For Wichita's Homeless Students, Assistance Program Adds Stability To Chaotic Situation
Each year, Wichita Public Schools face a familiar challenge: meeting the needs of thousands of homeless students.
Each case is different—some families are living with relatives, and some are living out of their car. To address the issue, the district relies on the federal government’s McKinney-Vento Homeless Assistance program. As KMUW’s Sean Sandefur reports, it can bring a level of normalcy to an otherwise chaotic situation.
Last year, Wichita Public Schools reported 2,450 homeless students. That’s a big jump from 2011, when there were roughly 1700.
School officials say it’s hard to determine what’s causing a steady increase each year. But what isn’t difficult is figuring out how families go from homeowners to homeless.
“At the beginning of my daughter’s eighth grade year, I found myself having to live with my mother,” says Senta Washington, a substitute teacher for Wichita Public Schools.
Washington is in her mid-forties, but looks much younger. She wears gold-framed glasses and a purple blouse. Despite her job, a steady income seems to always be out of reach. She has fibromyalgia, which causes chronic, widespread pain, and her teenage daughter, whom Washington didn’t want to identify, has severe asthma and allergies. Frequent doctor’s appointments and sick days kept Washington from doing her job. She says money problems surfaced pretty quickly.
“I found myself not being able to work as much because of my health and her health," she says. "So, without being able to work, I could not pay the mortgage on my home.”
Her house eventually went into pre-foreclosure, and she struggled to find a place to sleep. Washington put her belongings in a storage shed, and for a moment, considered sleeping there with her daughter.
“I can handle something like that. That’s just an adult situation. But she was stressing out a lot more. I believe in being frank, not sugar coating anything," Washington says. "So, just being honest with her and letting her know that I’m sorry. I failed. And this is where we are.”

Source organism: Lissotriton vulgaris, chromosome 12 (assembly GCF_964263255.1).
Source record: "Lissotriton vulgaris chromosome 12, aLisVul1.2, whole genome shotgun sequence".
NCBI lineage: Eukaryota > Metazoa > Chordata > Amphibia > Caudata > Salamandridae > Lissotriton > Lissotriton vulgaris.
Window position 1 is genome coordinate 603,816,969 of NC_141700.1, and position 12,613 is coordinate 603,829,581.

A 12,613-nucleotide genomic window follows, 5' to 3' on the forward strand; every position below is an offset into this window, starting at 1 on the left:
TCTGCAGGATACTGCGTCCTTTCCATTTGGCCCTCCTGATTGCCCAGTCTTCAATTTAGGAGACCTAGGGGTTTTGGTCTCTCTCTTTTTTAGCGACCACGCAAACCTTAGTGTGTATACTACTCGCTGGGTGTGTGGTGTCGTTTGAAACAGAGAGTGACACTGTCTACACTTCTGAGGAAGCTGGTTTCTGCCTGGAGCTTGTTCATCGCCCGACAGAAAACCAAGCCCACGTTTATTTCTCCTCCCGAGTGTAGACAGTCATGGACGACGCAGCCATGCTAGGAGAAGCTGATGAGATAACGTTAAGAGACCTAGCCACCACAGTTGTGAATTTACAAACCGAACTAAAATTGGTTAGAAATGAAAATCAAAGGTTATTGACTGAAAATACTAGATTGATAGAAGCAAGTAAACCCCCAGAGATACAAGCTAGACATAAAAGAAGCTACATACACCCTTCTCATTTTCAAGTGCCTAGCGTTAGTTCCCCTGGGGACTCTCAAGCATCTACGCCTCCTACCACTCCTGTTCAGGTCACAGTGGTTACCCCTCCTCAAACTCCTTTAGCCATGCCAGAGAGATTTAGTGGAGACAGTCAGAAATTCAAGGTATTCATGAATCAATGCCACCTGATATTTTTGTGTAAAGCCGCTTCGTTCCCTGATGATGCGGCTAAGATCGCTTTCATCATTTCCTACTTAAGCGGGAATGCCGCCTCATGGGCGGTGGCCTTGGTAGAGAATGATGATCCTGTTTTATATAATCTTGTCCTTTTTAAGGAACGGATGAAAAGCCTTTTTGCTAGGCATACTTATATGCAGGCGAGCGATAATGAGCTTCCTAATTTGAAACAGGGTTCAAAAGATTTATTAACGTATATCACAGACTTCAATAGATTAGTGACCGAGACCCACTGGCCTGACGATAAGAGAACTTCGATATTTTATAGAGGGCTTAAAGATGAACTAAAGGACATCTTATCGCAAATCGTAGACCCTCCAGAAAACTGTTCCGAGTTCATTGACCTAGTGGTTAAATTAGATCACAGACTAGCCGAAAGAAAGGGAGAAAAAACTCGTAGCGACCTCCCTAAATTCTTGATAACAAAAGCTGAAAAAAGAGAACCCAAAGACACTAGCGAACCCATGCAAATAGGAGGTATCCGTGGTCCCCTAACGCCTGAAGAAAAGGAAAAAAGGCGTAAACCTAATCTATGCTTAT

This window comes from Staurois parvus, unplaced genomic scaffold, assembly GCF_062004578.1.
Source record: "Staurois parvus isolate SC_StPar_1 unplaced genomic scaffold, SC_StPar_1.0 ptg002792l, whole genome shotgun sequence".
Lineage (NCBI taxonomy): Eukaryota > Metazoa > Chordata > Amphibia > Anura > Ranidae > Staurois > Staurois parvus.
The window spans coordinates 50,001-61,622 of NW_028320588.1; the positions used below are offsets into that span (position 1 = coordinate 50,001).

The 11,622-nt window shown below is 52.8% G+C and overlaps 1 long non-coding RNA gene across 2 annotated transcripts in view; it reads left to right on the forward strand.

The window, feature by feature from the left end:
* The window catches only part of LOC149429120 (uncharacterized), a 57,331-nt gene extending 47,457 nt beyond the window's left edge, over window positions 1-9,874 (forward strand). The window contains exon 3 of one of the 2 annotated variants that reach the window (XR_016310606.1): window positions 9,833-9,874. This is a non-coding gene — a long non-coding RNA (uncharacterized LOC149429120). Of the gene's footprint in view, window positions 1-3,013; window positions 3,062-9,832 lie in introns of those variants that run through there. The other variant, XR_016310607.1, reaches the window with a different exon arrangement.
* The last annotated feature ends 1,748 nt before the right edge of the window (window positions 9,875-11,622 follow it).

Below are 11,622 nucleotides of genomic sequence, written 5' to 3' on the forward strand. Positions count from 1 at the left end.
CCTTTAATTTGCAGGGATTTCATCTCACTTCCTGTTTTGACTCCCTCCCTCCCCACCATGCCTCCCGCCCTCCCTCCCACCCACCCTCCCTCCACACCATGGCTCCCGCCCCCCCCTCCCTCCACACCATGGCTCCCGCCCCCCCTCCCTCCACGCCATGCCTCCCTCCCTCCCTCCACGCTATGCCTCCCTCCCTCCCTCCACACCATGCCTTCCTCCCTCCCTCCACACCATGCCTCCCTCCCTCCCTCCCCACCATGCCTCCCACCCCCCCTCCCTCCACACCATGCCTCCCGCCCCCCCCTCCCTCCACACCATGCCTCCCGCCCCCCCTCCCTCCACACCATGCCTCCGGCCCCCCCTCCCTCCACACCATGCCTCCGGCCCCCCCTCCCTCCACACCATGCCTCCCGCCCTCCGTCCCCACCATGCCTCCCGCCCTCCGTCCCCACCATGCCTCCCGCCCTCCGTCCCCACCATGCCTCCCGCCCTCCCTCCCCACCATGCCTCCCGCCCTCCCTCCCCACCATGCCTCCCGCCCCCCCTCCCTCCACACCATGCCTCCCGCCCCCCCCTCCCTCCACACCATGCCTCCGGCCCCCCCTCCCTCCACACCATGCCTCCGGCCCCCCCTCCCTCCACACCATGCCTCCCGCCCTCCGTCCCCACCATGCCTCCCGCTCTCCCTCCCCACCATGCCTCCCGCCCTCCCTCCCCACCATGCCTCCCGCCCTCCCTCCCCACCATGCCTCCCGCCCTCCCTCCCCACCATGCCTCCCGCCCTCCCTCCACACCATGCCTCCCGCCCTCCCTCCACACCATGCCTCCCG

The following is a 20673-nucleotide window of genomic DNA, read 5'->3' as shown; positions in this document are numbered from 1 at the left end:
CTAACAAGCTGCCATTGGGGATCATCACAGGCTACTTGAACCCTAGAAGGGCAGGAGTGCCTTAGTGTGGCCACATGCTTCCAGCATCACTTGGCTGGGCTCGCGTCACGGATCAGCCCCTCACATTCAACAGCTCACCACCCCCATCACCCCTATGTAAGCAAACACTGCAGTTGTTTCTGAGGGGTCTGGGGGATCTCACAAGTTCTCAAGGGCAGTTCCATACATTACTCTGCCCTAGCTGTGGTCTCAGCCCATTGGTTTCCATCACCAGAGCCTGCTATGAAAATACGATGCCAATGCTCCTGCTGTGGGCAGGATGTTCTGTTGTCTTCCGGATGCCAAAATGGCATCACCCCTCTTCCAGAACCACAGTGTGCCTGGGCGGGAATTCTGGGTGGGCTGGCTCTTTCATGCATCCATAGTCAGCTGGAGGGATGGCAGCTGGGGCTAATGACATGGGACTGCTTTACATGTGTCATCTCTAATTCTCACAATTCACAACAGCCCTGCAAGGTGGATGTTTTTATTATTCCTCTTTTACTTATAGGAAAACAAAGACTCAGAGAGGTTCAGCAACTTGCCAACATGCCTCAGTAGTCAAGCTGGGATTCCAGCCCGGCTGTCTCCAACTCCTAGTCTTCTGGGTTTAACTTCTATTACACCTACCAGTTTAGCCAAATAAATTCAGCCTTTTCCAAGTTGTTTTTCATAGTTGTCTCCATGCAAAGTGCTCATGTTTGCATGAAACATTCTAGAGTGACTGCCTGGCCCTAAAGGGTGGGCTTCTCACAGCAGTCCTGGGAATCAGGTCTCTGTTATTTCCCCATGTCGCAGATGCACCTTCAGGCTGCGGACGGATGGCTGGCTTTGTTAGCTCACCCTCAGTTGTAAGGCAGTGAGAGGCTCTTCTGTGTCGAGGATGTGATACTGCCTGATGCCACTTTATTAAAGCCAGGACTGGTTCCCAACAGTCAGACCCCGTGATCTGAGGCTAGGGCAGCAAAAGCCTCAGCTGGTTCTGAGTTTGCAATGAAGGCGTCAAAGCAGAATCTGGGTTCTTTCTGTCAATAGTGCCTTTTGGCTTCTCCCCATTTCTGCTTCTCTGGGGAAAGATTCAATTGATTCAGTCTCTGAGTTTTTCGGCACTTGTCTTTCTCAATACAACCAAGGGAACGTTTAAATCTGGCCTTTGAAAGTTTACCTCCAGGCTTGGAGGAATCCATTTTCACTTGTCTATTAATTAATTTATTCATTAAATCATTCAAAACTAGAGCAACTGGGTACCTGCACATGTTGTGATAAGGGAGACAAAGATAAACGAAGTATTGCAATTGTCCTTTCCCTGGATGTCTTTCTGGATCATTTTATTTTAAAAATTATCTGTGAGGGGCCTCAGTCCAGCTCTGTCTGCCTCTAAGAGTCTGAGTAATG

Luckily, she says, it never came to that. Washington slept in her RV, which she previously thought was going to be taken away. It lacked running water, and for nearly a week, she and her daughter relied on a gym membership to go to the bathroom and to take showers. She tried to remain positive, and even grateful.
“I just kept saying to myself and reminding my daughter, remember, there are people that are staying in the park tonight. So, we still have a roof over our heads," Washington says. "Although we don’t have our home, we still have somewhere to go."
Washington quickly received help from her family. She squeezed into her parents’ home and focused on her daughter’s education. But as summer vacation ended, she quickly realized that she wouldn’t be able to afford the fees associated with registering for classes. She eventually reached out to Wichita Public Schools and received assistance from the McKinney-Vento program. It’s here she met Cynthia Martinez, the program's liaison for Wichita Public Schools.
“There’s a couple of different definitions of homeless," Martinez says. "Usually we envision people on the streets, pushing carts, living under bridges. But under the McKinney-Vento Act, there are four different types of classifications of homeless.”